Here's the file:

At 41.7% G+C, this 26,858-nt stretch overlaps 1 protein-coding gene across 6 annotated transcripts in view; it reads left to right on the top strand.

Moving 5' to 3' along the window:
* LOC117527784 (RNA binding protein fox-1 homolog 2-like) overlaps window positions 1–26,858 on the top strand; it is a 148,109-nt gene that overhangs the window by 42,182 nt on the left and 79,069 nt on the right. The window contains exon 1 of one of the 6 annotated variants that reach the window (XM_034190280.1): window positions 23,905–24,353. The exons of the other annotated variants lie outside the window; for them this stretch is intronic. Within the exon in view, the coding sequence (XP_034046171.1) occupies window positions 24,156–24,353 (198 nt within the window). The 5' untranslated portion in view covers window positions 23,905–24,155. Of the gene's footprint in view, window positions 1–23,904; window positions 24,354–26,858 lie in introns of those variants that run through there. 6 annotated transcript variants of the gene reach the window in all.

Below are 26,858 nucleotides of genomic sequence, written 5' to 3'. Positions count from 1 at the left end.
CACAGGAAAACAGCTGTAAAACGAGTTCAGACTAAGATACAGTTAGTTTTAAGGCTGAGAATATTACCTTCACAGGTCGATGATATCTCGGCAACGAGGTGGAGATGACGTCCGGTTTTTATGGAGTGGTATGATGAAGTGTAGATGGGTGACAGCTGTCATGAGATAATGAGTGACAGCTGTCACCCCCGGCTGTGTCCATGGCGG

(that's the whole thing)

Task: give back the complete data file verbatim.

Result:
At 41.7% G+C, this 26,858-nt stretch overlaps 1 protein-coding gene across 6 annotated transcripts in view; it reads left to right on the top strand.

Moving 5' to 3' along the window:
* LOC117527784 (RNA binding protein fox-1 homolog 2-like) overlaps window positions 1–26,858 on the top strand; it is a 148,109-nt gene that overhangs the window by 42,182 nt on the left and 79,069 nt on the right. The window contains exon 1 of one of the 6 annotated variants that reach the window (XM_034190280.1): window positions 23,905–24,353. The exons of the other annotated variants lie outside the window; for them this stretch is intronic. Within the exon in view, the coding sequence (XP_034046171.1) occupies window positions 24,156–24,353 (198 nt within the window). The 5' untranslated portion in view covers window positions 23,905–24,155. Of the gene's footprint in view, window positions 1–23,904; window positions 24,354–26,858 lie in introns of those variants that run through there. 6 annotated transcript variants of the gene reach the window in all.

Below are 26,858 nucleotides of genomic sequence, written 5' to 3'. Positions count from 1 at the left end.
CACAGGAAAACAGCTGTAAAACGAGTTCAGACTAAGATACAGTTAGTTTTAAGGCTGAGAATATTACCTTCACAGGTCGATGATATCTCGGCAACGAGGTGGAGATGACGTCCGGTTTTTATGGAGTGGTATGATGAAGTGTAGATGGGTGACAGCTGTCATGAGATAATGAGTGACAGCTGTCACCCCCGGCTGTGTCCATGGCGG